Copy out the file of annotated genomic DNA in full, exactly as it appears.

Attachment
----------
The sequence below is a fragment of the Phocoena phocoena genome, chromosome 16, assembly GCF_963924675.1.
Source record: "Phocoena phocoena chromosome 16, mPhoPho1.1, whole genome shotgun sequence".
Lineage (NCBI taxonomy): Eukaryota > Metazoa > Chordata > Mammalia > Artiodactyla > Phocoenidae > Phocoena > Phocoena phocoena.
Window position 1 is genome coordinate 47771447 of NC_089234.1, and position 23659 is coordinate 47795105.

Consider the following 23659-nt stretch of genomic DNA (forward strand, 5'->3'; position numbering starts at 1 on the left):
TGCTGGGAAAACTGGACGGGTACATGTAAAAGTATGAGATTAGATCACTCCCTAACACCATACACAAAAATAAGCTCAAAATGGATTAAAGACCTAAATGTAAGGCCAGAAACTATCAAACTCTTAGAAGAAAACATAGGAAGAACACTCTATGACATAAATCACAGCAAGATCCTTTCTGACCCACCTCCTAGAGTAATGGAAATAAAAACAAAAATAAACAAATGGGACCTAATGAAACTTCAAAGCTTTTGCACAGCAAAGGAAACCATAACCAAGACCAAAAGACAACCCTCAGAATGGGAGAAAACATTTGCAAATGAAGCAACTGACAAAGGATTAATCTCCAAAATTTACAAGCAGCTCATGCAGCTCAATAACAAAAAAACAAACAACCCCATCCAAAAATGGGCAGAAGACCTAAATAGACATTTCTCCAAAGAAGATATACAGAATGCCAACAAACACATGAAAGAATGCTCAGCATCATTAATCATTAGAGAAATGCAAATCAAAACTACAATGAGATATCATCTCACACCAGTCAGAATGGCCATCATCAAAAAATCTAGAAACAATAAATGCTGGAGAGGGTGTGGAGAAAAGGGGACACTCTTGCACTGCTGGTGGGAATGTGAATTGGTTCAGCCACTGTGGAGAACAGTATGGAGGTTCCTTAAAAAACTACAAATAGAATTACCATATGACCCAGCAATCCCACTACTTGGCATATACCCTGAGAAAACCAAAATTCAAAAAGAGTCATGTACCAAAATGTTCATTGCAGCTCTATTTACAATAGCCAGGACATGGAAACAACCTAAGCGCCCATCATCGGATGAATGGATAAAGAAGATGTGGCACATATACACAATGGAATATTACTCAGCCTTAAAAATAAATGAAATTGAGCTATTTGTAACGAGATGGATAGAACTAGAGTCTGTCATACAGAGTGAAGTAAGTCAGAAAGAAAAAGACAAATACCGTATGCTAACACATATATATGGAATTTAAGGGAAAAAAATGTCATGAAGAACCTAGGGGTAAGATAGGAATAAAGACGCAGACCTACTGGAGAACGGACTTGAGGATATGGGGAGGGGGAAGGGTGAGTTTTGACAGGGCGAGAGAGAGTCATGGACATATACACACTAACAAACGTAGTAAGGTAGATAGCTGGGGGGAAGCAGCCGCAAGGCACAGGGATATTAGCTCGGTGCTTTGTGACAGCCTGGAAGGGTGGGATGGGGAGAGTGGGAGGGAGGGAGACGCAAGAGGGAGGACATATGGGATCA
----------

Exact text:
The sequence below is a fragment of the Phocoena phocoena genome, chromosome 16, assembly GCF_963924675.1.
Source record: "Phocoena phocoena chromosome 16, mPhoPho1.1, whole genome shotgun sequence".
Lineage (NCBI taxonomy): Eukaryota > Metazoa > Chordata > Mammalia > Artiodactyla > Phocoenidae > Phocoena > Phocoena phocoena.
Window position 1 is genome coordinate 47771447 of NC_089234.1, and position 23659 is coordinate 47795105.

Consider the following 23659-nt stretch of genomic DNA (forward strand, 5'->3'; position numbering starts at 1 on the left):
TGCTGGGAAAACTGGACGGGTACATGTAAAAGTATGAGATTAGATCACTCCCTAACACCATACACAAAAATAAGCTCAAAATGGATTAAAGACCTAAATGTAAGGCCAGAAACTATCAAACTCTTAGAAGAAAACATAGGAAGAACACTCTATGACATAAATCACAGCAAGATCCTTTCTGACCCACCTCCTAGAGTAATGGAAATAAAAACAAAAATAAACAAATGGGACCTAATGAAACTTCAAAGCTTTTGCACAGCAAAGGAAACCATAACCAAGACCAAAAGACAACCCTCAGAATGGGAGAAAACATTTGCAAATGAAGCAACTGACAAAGGATTAATCTCCAAAATTTACAAGCAGCTCATGCAGCTCAATAACAAAAAAACAAACAACCCCATCCAAAAATGGGCAGAAGACCTAAATAGACATTTCTCCAAAGAAGATATACAGAATGCCAACAAACACATGAAAGAATGCTCAGCATCATTAATCATTAGAGAAATGCAAATCAAAACTACAATGAGATATCATCTCACACCAGTCAGAATGGCCATCATCAAAAAATCTAGAAACAATAAATGCTGGAGAGGGTGTGGAGAAAAGGGGACACTCTTGCACTGCTGGTGGGAATGTGAATTGGTTCAGCCACTGTGGAGAACAGTATGGAGGTTCCTTAAAAAACTACAAATAGAATTACCATATGACCCAGCAATCCCACTACTTGGCATATACCCTGAGAAAACCAAAATTCAAAAAGAGTCATGTACCAAAATGTTCATTGCAGCTCTATTTACAATAGCCAGGACATGGAAACAACCTAAGCGCCCATCATCGGATGAATGGATAAAGAAGATGTGGCACATATACACAATGGAATATTACTCAGCCTTAAAAATAAATGAAATTGAGCTATTTGTAACGAGATGGATAGAACTAGAGTCTGTCATACAGAGTGAAGTAAGTCAGAAAGAAAAAGACAAATACCGTATGCTAACACATATATATGGAATTTAAGGGAAAAAAATGTCATGAAGAACCTAGGGGTAAGATAGGAATAAAGACGCAGACCTACTGGAGAACGGACTTGAGGATATGGGGAGGGGGAAGGGTGAGTTTTGACAGGGCGAGAGAGAGTCATGGACATATACACACTAACAAACGTAGTAAGGTAGATAGCTGGGGGGAAGCAGCCGCAAGGCACAGGGATATTAGCTCGGTGCTTTGTGACAGCCTGGAAGGGTGGGATGGGGAGAGTGGGAGGGAGGGAGACGCAAGAGGGAGGACATATGGGATCA